Stuart Kelly, in the Guardian, commemorates the 200th anniversary of the publication of the first of Sir Walter Scott’s historical novels, which were immensely popular for at least a century and a half, and which turned most of the reading public of Europe and America into reactionary romantics.

Waverley is not a precursor to the great Victorian novels (or even the mediocre Victorian novels by the likes of Bulwer-Lytton and Harrison Ainsworth) but a development from the form’s 18th-century radical roots. In the same year as he published Waverley anonymously, as Walter Scott he had produced an edition of the works of Swift. The opening pages of Waverley have a kind of sly self-consciousness that echoes Sterne’s Tristram Shandy more than Trollope’s Orley Farm. The reader doesn’t jump into the story, but jumps into a story about the story as the narrator ponders other titles and subtitles the book could have had. He parodies gothic, sentimental and fashionable tales (though the book will eventually encompass all these genres). Chapter 24 begins with the provocative question “Shall this be a long or a short chapter? This is a question in which you, gentle reader, have no vote, however much you may be interested in the consequences.”

The eponymous Waverley is an English soldier who ends up supporting Charles Edward Stuart’s Jacobite Rebellion of 1745 through a mixture of quixotic romanticism and personal petulance. Scott, anonymously reviewing one of his later books in The Quarterly Review called his protagonist “a very amiable and very insipid sort of young man” – in private he referred to him as a “sneaking piece of imbecility”. But then Scott’s habit of self-deprecation, charming though it can be, can obscure the psychological acuity and emotional realism of his work. Waverley, for example, falls in love when he plays at falling in love.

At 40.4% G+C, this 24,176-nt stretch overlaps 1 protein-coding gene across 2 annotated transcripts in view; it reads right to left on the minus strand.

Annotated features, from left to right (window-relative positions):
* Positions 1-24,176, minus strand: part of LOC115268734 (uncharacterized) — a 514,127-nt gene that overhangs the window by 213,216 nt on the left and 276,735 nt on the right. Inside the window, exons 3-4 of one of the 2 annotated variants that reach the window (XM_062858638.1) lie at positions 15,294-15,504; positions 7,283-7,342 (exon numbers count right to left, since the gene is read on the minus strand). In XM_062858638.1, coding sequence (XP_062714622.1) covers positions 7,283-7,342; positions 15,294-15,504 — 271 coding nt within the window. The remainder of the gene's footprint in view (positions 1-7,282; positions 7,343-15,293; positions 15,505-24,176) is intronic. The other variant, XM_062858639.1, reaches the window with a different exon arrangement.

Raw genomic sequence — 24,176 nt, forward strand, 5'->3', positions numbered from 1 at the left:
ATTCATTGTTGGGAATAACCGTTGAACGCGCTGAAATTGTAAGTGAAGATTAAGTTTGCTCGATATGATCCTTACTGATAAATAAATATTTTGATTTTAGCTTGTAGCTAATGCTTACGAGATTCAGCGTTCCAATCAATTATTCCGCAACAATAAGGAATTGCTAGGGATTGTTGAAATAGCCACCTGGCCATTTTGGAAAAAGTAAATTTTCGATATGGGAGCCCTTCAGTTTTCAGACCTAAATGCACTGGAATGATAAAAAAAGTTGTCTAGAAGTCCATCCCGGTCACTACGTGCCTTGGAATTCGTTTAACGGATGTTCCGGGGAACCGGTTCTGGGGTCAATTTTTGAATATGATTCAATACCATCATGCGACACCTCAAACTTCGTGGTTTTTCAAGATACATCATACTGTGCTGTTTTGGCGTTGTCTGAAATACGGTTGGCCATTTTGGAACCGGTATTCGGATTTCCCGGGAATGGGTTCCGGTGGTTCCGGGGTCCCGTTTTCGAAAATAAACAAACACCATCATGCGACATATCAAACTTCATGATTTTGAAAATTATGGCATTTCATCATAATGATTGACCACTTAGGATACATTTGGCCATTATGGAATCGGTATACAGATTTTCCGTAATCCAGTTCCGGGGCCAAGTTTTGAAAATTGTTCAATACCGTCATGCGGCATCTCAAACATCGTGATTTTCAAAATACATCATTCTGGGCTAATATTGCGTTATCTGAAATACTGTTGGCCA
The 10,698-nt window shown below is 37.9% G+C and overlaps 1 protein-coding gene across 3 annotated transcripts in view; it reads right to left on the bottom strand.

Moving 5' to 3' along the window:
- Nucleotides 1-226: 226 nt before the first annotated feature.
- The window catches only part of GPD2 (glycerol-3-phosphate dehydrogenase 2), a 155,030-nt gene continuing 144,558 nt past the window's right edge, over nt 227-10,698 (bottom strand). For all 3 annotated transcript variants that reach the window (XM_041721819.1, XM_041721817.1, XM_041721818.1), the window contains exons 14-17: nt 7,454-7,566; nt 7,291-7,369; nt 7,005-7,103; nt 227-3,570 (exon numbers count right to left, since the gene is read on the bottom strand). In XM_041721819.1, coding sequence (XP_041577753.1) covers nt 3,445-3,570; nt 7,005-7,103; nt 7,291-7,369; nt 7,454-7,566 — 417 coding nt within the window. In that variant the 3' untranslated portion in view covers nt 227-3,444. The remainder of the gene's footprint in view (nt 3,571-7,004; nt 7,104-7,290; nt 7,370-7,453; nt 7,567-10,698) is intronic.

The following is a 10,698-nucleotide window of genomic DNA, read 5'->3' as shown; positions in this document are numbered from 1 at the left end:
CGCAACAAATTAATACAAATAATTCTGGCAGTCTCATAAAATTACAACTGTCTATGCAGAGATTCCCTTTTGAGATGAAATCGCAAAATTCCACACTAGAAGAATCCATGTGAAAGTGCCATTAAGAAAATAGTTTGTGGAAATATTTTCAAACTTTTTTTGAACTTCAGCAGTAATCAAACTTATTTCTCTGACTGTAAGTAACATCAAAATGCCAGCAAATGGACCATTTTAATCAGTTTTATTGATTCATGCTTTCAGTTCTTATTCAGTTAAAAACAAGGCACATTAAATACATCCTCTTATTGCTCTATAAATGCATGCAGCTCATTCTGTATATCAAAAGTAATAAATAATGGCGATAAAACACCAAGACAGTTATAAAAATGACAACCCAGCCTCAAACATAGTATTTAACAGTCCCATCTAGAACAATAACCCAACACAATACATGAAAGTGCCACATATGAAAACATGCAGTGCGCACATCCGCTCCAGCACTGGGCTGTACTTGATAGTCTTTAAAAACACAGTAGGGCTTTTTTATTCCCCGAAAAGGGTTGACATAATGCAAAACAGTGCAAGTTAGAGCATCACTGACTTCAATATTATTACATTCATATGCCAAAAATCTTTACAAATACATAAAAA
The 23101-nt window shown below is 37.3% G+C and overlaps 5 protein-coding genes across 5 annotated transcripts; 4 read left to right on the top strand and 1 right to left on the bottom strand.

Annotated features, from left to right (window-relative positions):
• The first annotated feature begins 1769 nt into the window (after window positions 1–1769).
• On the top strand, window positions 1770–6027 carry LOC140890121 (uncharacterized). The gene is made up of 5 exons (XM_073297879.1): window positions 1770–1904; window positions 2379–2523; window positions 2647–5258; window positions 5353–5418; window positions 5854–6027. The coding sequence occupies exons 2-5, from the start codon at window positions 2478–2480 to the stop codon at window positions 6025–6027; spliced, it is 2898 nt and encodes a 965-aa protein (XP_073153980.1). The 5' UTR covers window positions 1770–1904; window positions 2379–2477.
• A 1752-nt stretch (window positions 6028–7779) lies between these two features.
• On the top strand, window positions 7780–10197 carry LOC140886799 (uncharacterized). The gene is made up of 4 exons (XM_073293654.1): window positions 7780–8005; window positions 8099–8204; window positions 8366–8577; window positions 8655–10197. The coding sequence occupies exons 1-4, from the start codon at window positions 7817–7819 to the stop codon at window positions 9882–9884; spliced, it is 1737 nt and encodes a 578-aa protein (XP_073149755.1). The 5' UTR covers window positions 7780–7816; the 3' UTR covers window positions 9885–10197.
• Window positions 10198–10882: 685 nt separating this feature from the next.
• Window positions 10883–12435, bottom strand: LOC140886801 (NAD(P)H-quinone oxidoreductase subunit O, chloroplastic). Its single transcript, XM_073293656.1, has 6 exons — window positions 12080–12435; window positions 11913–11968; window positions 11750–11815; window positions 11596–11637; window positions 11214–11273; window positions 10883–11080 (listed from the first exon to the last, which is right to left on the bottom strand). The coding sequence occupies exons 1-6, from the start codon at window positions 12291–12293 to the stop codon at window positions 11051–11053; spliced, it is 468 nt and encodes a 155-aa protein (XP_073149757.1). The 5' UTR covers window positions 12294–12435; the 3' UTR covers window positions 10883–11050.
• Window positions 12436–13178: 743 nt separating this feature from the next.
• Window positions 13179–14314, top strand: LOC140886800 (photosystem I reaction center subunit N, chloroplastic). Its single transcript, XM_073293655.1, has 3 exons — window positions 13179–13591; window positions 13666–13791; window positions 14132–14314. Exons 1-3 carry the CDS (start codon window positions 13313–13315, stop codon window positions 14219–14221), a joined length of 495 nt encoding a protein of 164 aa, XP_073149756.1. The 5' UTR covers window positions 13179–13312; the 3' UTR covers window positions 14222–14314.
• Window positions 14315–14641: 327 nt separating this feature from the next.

In his lifetime, Scott was compared to Shakespeare by the critics – not a judgment made too often these days. Nevertheless, it’s an important comparison. German critics (and Scott began his career translating Goethe) had praised Shakespeare for his immense scope, and Scott has something similar: Waverley has space for a royal usurper and the village idiot, the local laird and the middle-class soldier, the fanatic and the pragmatist, the outlaw and the establishment. Virginia Woolf would later claim he was “perhaps the last novelist to practice the great, the Shakespearean art, of making people reveal themselves in speech”.

Jane Austen said that Scott had “no business writing novels – especially good ones”. Francis Jeffrey, the most influential critic of the day, captures both the thrill and the frustration of reading Scott when he reviewed Waverley in The Edinburgh Review:

    “It is wonderful what genius and adherence to nature will do in spite of all disadvantages. Here is a thing obviously very hastily, and, in many places, very unskilfully written — composed, one half of it, in a dialect unintelligible to four-fifths of the reading population of the country – relating to a period too recent to be romantic, and too far gone by to be familiar — and published, moreover, in a quarter of the island where materials and talents for novel-writing have been supposed to be equally wanting; and yet, by the mere force and truth and vivacity of its colouring, already casting the whole tribe of ordinary novels into the shade, and taking its place rather with the most popular of our modern poems, than with the rubbish of provincial romances. The secret of this success, we take it, is merely that the author is a person of genius”.